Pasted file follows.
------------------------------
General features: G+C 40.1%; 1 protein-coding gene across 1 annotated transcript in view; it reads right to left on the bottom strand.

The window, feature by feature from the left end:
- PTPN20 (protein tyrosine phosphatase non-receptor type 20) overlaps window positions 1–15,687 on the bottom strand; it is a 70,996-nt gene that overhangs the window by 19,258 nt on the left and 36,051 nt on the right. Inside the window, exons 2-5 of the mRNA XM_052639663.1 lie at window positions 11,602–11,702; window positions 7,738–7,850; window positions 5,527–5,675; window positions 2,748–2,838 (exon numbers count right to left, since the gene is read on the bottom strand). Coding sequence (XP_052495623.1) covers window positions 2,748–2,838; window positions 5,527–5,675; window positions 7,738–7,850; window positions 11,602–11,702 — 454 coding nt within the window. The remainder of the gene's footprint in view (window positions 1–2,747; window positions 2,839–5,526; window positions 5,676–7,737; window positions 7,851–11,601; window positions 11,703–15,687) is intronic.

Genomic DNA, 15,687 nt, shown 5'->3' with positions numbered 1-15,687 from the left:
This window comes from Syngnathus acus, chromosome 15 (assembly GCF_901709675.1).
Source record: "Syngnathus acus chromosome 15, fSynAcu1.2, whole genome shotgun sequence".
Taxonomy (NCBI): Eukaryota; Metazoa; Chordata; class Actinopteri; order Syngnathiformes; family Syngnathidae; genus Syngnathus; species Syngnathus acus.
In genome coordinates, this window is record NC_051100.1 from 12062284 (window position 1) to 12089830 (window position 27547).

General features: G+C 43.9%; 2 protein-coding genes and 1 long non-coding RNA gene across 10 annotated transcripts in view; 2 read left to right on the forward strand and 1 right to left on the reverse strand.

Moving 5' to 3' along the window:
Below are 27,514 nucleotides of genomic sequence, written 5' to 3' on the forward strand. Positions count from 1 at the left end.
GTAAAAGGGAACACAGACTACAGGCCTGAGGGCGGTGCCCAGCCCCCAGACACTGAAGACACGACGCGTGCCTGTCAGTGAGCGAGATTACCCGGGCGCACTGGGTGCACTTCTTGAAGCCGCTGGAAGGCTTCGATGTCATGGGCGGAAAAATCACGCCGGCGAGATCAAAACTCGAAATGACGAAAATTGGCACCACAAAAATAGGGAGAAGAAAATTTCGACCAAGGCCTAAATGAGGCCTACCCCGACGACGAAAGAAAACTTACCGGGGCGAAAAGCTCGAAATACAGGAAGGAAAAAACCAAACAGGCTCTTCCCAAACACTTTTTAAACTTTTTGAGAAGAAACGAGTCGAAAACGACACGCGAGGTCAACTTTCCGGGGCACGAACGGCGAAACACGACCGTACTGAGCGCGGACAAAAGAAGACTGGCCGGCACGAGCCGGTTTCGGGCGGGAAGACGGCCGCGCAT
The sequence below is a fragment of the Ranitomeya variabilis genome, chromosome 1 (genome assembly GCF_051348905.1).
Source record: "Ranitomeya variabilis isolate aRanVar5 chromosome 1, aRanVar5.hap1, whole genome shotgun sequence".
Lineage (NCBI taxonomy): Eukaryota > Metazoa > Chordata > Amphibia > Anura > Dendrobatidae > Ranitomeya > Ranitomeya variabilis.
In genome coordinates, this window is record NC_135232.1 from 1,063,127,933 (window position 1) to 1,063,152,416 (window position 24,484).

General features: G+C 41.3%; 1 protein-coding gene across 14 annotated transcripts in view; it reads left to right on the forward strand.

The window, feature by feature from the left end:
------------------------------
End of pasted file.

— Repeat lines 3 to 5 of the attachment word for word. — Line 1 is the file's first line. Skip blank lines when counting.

- PTPN20 (protein tyrosine phosphatase non-receptor type 20) overlaps window positions 1–15,687 on the bottom strand; it is a 70,996-nt gene that overhangs the window by 19,258 nt on the left and 36,051 nt on the right. Inside the window, exons 2-5 of the mRNA XM_052639663.1 lie at window positions 11,602–11,702; window positions 7,738–7,850; window positions 5,527–5,675; window positions 2,748–2,838 (exon numbers count right to left, since the gene is read on the bottom strand). Coding sequence (XP_052495623.1) covers window positions 2,748–2,838; window positions 5,527–5,675; window positions 7,738–7,850; window positions 11,602–11,702 — 454 coding nt within the window. The remainder of the gene's footprint in view (window positions 1–2,747; window positions 2,839–5,526; window positions 5,676–7,737; window positions 7,851–11,601; window positions 11,703–15,687) is intronic.

Genomic DNA, 15,687 nt, shown 5'->3' with positions numbered 1-15,687 from the left:
This window comes from Syngnathus acus, chromosome 15 (assembly GCF_901709675.1).